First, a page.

So Russia Today is a direct feed of Putin's ID— Laura Rozen (@lrozen) March 4, 2014
RT, the multilingual Russian news channel has rarely been accused of impartial journalism. The network, which receives its funding (and maybe its orders) from the Russian federal government has been broadcasting a full-throated defense of Russia's military presence in Ukraine all week. Much of their coverage has repeated the Kremlin party line that no invasion is taking place in Crimea, and even if it were, it's only because thugs and fascists were menacing the Russian-speaking peoples of Ukraine.
But on Monday night, the Abby Martin, an anchor on the RT program "Breaking the Set" did an interesting thing: she told her viewers that she strongly disagreed with what the Russian government has done. "What Russia did is wrong," Martin said on air, adding, "military intervention is never the answer. I will not sit here and apologize or defend military aggression."
Martin's criticism of Russia falls more into the category of "both sides are wrong," rather than as a defense of Western diplomatic efforts to address Russia's aggression in the region. Martin condemns the "disinformation" coming from "all sides," presumably meaning those on the side of Russia and those in the West. Martin doesn't exactly have a history of impartial coverage of western media herself: here's a clip of her favorably discussing 9/11 conspiracy theories with actor Ed Asner.
But her editorial statement does stand out against a sea of egregiously absurd moments on the network in recent days, including the network's decision to tap 1990s action star Steven Seagal as an "expert" guest on western media. These days, Seagal tends to split his time between pretending to run for governor of Arizona and talking up Russia to American lawmakers. You should definitely watch Steven Seagal explain international relations:
Although RT (formerly known as Russia Today) has not commented on Martin's rant, there could be a thin silver lining for the station should they choose to embrace it. Her on-air opinion has the effect of helping RT's defenders counter the more absurd moments like Steven Seagal as "media expert" with evidence of the station's "editorial independence," something Martin mentions at the top of her speech. The English version of RT was created to act as a counterweight to the Western media that RT often accuses of being biased. Allowing one moment of intellectual honesty, makes it a lot easier to refute charges of bias, and even opens the door for RT to take the high ground, as Glenn Greenwald did for them in a post on his new website.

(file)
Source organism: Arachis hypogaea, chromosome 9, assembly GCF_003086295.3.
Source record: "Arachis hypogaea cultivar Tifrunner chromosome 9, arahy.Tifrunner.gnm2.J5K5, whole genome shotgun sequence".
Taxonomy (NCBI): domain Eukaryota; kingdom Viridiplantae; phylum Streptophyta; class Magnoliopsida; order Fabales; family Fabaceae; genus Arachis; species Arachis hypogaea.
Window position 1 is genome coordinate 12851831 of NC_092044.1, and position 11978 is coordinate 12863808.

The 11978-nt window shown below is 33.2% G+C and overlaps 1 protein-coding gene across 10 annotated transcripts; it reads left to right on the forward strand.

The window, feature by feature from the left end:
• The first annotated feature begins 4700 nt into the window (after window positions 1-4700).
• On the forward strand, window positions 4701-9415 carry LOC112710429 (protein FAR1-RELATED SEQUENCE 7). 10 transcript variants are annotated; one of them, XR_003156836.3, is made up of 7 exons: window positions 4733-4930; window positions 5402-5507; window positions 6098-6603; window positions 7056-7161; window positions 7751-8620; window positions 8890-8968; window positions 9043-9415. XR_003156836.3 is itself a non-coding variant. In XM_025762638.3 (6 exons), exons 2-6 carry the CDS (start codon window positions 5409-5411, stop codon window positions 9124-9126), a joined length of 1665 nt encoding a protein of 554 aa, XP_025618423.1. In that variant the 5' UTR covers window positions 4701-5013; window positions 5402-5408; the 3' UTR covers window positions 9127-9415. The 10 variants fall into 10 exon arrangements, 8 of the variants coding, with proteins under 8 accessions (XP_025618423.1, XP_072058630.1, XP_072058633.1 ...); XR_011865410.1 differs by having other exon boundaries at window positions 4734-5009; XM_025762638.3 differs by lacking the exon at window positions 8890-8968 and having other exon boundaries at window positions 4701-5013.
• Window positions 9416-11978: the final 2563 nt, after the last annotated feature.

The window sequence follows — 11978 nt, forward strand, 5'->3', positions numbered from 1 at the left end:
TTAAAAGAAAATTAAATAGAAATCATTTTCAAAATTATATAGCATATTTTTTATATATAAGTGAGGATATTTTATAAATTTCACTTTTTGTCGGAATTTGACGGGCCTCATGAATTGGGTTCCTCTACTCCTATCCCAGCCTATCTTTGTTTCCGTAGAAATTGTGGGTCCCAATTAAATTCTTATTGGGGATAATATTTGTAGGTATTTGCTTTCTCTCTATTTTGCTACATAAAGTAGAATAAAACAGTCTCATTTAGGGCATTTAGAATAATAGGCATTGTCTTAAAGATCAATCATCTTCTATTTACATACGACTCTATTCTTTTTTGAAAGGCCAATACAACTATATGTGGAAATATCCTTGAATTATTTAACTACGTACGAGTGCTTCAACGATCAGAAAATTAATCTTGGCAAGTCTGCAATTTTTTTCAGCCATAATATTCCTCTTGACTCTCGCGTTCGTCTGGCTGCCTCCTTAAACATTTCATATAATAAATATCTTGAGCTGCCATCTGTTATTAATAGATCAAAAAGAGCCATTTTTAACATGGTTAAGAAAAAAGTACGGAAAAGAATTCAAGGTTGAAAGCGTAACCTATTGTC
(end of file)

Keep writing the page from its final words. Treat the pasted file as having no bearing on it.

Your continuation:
...until hosts of major U.S. television programs do what Abby Martin just did on RT in connection with a major American military intervention, American commentators’ self-justifying mockery of Russian media outlets will continue to be as persuasive as the condemnation of Russian imperialism and aggression from the David Frums of the world.
Greenwald's piece was also retweeted by RT's official account, suggesting they endorsed Martin's statement and she has no reason to fear upsetting her bosses. Via Buzzfeed, here's a full transcript of her remarks:
“Before we wrap up the show, I wanted to say something from my heart about the ongoing political crisis in Ukraine and Russia’s military occupation of Crimea. Just because I work here for RT doesn’t mean I don’t have editorial independence, and I can’t stress enough how strongly I am against any state intervention in a sovereign nation’s affairs. What Russia did is wrong. I admittedly don’t know as much as I should about Ukraine’s history or the cultural dynamics of the region, but what I do know is that military intervention is never the answer. I will not sit here and apologize or defend military aggression. Furthermore, the coverage I’ve seen of Ukraine has been truly disappointing from all sides of the media spectrum and rife with disinformation. Above all, my heart goes out to the Ukrainian people, who are now wedged as pawns in the middle of a global power chess game — they’re the real losers here. All we can do now is hope for a peaceful outcome to a terrible situation, and prevent another full-blown cold war between multiple super powers. Until then, I’ll keep telling the truth as I see it.”
Update: RT has made it official that they support Martin's "off message" moment. In a statement to the Huffington Post, RT says that "contrary to the popular opinion, RT doesn’t beat its journalists into submission, and they are free to express their own opinions, not just in private but on the air." Also, they're sending Martin to Crimea. Here's the full statement:
"Contrary to the popular opinion, RT doesn’t beat its journalists into submission, and they are free to express their own opinions, not just in private but on the air. This is the case with Abby’s commentary on the Ukraine.
"We respect her views, and the views of all our journalists, presenters and program hosts, and there will be absolutely no reprimands made against Ms. Martin.
"In her comment Ms. Martin also noted that she does not possess a deep knowledge of reality of the situation in Crimea. As such we’ll be sending her to Crimea to give her an opportunity to make up her own mind from the epicentre of the story."
Update 2: As it turns out, Martin has no plans to go to Crimea, despite RT's statement that they'd send their host there on an educational journey:
Hi @Josiensor, thanks for your article. But I am not going to Crimea despite the statement RT has made. Please update accordingly.— Abby Martin (@AbbyMartin) March 4, 2014
This article is from the archive of our partner The Wire.
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